Once a company is struck off the Register of Companies then it is dissolved and the Company's life comes to an end. Creditors who have been left out of pocket by the Company may mourn its passing especially if they are only to receive a modest dividend (if they receive anything!). However 'fly by night' directors may well rejoice thinking they are off the hook from any legal liability for improper conduct but are they?
It is possible for the dead Company to be brought back to life in certain circumstances which can often result in the Company's rogue directors being haunted by the return of the Company which is then wound up again and a new Liquidator appointed by tenacious creditors.
ROUTES TO RESTORATION
The Company can be restored in two ways; application to Companies House or Court. However given rogue directors are unlikely to restore the Company (via the Companies House route) then the way in which the Company comes back to life is invariably through the Court route by the creditor.
BREATHING NEW LIFE INTO THE COMPANY
A creditor of the Company or any person with a potential legal claim against the Company (among others) may apply to the Court for a restoration order (under section 1029 of the Companies Act 2006). The Court can restore a Company if it has been dissolved following winding up/administration or if it has been struck off the Register of Companies (but only within 6 years of the Company being dissolved unless purpose if application is for personal injury claim) and the judge considers it just.
If the Court grants a restoration order then the restoration will take effect only once the Court's order is delivered to the Registrar (of Companies House). A notice will be placed in the Edinburgh Gazette (in Scotland) by the Registrar stating when the restoration took effect. The Court's restoration order rewinds the clock so that the Company is deemed to have been in existence as if it had never been dissolved or struck off.
LEGAL OPTIONS TO PURSUE THE ROGUES
Once the company has been restored then a creditor could appoint a liquidator to investigate the directors' conduct. It is possible that the liquidator could raise Court action against the directors which lead to recoveries that can then be shared with creditors of the company. The main court actions that a Liquidator may bring are set out below.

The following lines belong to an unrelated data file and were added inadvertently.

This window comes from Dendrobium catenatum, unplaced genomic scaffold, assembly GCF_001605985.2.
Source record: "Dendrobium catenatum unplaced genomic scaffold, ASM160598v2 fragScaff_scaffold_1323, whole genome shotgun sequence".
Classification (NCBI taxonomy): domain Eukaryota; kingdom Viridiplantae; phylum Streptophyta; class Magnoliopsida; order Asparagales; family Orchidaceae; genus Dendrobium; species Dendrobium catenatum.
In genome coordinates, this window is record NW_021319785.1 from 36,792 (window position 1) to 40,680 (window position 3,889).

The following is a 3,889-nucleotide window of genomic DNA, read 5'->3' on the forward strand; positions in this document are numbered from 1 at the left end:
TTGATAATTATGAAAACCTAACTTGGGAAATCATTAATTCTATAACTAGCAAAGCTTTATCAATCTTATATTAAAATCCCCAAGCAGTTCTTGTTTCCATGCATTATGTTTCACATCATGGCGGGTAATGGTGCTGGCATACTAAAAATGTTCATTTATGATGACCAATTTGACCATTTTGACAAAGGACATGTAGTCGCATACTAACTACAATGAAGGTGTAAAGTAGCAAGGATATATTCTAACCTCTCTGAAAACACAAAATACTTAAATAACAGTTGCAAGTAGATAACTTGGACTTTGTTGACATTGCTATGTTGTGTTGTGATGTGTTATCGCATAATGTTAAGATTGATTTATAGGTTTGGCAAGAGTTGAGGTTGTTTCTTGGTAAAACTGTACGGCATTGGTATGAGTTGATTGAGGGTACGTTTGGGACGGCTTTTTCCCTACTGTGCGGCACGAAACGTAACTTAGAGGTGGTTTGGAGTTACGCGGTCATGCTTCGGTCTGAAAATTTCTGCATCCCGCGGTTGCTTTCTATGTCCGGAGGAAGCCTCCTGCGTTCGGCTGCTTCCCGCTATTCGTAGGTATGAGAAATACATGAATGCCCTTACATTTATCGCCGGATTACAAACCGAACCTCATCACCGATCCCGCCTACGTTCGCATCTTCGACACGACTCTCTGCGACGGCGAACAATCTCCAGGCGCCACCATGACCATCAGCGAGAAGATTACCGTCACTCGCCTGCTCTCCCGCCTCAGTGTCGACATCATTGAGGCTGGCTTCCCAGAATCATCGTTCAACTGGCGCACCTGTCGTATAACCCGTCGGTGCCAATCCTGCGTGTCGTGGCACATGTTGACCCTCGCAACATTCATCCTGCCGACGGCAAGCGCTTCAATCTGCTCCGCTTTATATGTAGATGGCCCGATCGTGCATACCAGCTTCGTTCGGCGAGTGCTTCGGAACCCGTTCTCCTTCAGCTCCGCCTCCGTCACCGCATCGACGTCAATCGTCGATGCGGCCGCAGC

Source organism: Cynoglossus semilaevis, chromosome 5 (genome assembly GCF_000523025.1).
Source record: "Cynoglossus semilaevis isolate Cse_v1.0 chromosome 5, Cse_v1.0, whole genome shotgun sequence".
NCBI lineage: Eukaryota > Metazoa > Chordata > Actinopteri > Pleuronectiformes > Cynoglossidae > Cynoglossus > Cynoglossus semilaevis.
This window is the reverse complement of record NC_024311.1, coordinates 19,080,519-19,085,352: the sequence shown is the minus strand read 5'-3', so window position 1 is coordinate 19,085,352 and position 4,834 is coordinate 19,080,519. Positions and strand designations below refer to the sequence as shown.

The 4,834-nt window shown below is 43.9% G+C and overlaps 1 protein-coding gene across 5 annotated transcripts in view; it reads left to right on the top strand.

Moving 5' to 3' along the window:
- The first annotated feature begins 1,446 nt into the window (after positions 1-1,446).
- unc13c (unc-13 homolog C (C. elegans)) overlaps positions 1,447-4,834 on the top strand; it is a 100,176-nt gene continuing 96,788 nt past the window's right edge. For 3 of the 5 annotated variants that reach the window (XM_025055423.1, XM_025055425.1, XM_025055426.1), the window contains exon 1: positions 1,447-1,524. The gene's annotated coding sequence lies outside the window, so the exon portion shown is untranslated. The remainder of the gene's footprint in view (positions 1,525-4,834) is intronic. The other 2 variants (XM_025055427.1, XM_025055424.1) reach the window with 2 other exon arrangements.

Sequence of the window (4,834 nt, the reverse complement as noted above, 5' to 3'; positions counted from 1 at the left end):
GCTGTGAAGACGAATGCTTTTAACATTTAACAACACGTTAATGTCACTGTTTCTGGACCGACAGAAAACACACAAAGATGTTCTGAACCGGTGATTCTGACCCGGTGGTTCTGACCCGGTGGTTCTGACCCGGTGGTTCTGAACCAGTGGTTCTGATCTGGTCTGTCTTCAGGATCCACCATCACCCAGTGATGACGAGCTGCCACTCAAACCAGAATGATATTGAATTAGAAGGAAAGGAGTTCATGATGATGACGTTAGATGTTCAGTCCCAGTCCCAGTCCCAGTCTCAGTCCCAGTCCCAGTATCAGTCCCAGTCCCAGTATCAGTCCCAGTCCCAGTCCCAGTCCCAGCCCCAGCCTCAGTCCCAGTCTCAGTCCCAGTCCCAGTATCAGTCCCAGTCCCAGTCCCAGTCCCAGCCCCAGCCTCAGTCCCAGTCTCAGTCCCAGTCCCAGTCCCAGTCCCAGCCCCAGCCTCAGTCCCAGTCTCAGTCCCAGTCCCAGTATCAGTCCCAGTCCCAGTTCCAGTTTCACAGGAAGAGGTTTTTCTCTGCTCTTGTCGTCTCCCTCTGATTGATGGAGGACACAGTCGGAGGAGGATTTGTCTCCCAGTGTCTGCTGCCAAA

If the directors have set up the company with intent to defraud creditors or for any other fraudulent purpose then a Court action may be raised by the liquidator (s.213 of Insolvency Act 1986 "IA 86") to seek compensation from the director or directors. Any compensation recovered would then be shared among creditors.
The Court has to be persuaded that the directors were dishonest and morally to blame; it is not enough that the directors knew the company was insolvent and continued to accrue debts with creditors.
If a director (or shadow director) knew or ought to have known that there was no reasonable prospect of the company avoiding insolvent liquidation but continued to trade then the liquidator can raise a Court action (s.214 of IA 86) seeking a contribution to the assets of a Company to be shared among creditors. Dishonesty is not required so it is a lower evidential hurdle to satisfy than fraudulent trading.
If a director has taken money or property out if the Company then he or she may be guilty of misfeasance. A creditor or liquidator may raise a Court action (s.212 of IA 86) seeking to order the director to repay or account for the money or property which can then be shared among creditors.
If a liquidator takes the view that a director or shadow director is unfit to be a director then they can report the individual to the Secretary of State who can raise a Court action to disqualify the person in question from being a director for anywhere between 2 and 15 years under s.6 of the Directors Disqualification Act 1986.
However the unpaid creditors receive no financial benefit from disqualification and disqualified directors do not require to give back their ill-gotten gains. Disqualification is supposed to act as a deterrent but the lack of enforcement and effectiveness has resulted in criticism. Some commentators have said that hitting the directors in the pocket is more effective than disqualification.
The insolvency process is arguably dependent upon there being sufficient company assets to fund investigation and Court action. This is especially so in Scotland where there is no Liquidator of last resort (whereas England has the Official Receiver). It should also be remembered that many companies are simply struck off the Register and dissolved without any formal insolvency process taking place.
If rogue directors divest the company of remaining assets then it is unlikely that any Liquidator will be in a position to investigate their conduct and creditors may have little appetite in funding the Liquidator to investigate the conduct of the rogue directors.
Often rogue directors will voluntarily liquidate their company but ensuring there are few assets to pay the costs of the liquidation never mind investigation and litigation. Regrettably the result is that currently many rogue directors get off the hook.
However for determined ripped off creditors who are willing to gamble on a recovery being made via one of the above remedies (and pay the liquidator's costs) then the Company restoration route may be an avenue they wish to go down but creditors should do so with their eyes open to the potential costs and timescales. The old Scots saying 'it's a sair fecht for a half-loaf' seems fitting for such actions.
If you have any queries arising from this article, please contact our Dispute Resolution team on 0131 226 8200.
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